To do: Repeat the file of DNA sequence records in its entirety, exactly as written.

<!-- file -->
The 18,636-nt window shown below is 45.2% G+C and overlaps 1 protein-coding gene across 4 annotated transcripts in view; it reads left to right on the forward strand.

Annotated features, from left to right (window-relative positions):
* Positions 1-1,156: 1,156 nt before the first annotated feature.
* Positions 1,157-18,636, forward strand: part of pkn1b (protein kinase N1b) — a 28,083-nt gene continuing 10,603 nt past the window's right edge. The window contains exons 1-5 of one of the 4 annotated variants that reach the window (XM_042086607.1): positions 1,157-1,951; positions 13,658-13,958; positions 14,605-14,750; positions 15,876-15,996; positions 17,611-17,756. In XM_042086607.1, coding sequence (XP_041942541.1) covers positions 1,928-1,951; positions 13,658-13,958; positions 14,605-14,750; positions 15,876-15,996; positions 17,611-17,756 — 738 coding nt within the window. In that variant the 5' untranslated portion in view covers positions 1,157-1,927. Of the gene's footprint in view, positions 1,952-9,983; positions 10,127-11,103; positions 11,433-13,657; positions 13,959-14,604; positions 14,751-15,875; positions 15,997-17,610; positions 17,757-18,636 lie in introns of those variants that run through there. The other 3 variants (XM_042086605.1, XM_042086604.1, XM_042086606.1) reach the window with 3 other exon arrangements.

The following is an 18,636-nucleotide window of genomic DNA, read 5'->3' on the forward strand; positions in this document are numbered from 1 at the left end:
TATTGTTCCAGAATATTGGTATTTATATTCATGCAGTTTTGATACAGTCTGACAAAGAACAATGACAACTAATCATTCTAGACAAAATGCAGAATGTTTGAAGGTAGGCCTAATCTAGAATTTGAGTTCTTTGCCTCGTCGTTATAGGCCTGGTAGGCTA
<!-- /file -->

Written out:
The 18,636-nt window shown below is 45.2% G+C and overlaps 1 protein-coding gene across 4 annotated transcripts in view; it reads left to right on the forward strand.

Annotated features, from left to right (window-relative positions):
* Positions 1-1,156: 1,156 nt before the first annotated feature.
* Positions 1,157-18,636, forward strand: part of pkn1b (protein kinase N1b) — a 28,083-nt gene continuing 10,603 nt past the window's right edge. The window contains exons 1-5 of one of the 4 annotated variants that reach the window (XM_042086607.1): positions 1,157-1,951; positions 13,658-13,958; positions 14,605-14,750; positions 15,876-15,996; positions 17,611-17,756. In XM_042086607.1, coding sequence (XP_041942541.1) covers positions 1,928-1,951; positions 13,658-13,958; positions 14,605-14,750; positions 15,876-15,996; positions 17,611-17,756 — 738 coding nt within the window. In that variant the 5' untranslated portion in view covers positions 1,157-1,927. Of the gene's footprint in view, positions 1,952-9,983; positions 10,127-11,103; positions 11,433-13,657; positions 13,959-14,604; positions 14,751-15,875; positions 15,997-17,610; positions 17,757-18,636 lie in introns of those variants that run through there. The other 3 variants (XM_042086605.1, XM_042086604.1, XM_042086606.1) reach the window with 3 other exon arrangements.

The following is an 18,636-nucleotide window of genomic DNA, read 5'->3' on the forward strand; positions in this document are numbered from 1 at the left end:
TATTGTTCCAGAATATTGGTATTTATATTCATGCAGTTTTGATACAGTCTGACAAAGAACAATGACAACTAATCATTCTAGACAAAATGCAGAATGTTTGAAGGTAGGCCTAATCTAGAATTTGAGTTCTTTGCCTCGTCGTTATAGGCCTGGTAGGCTA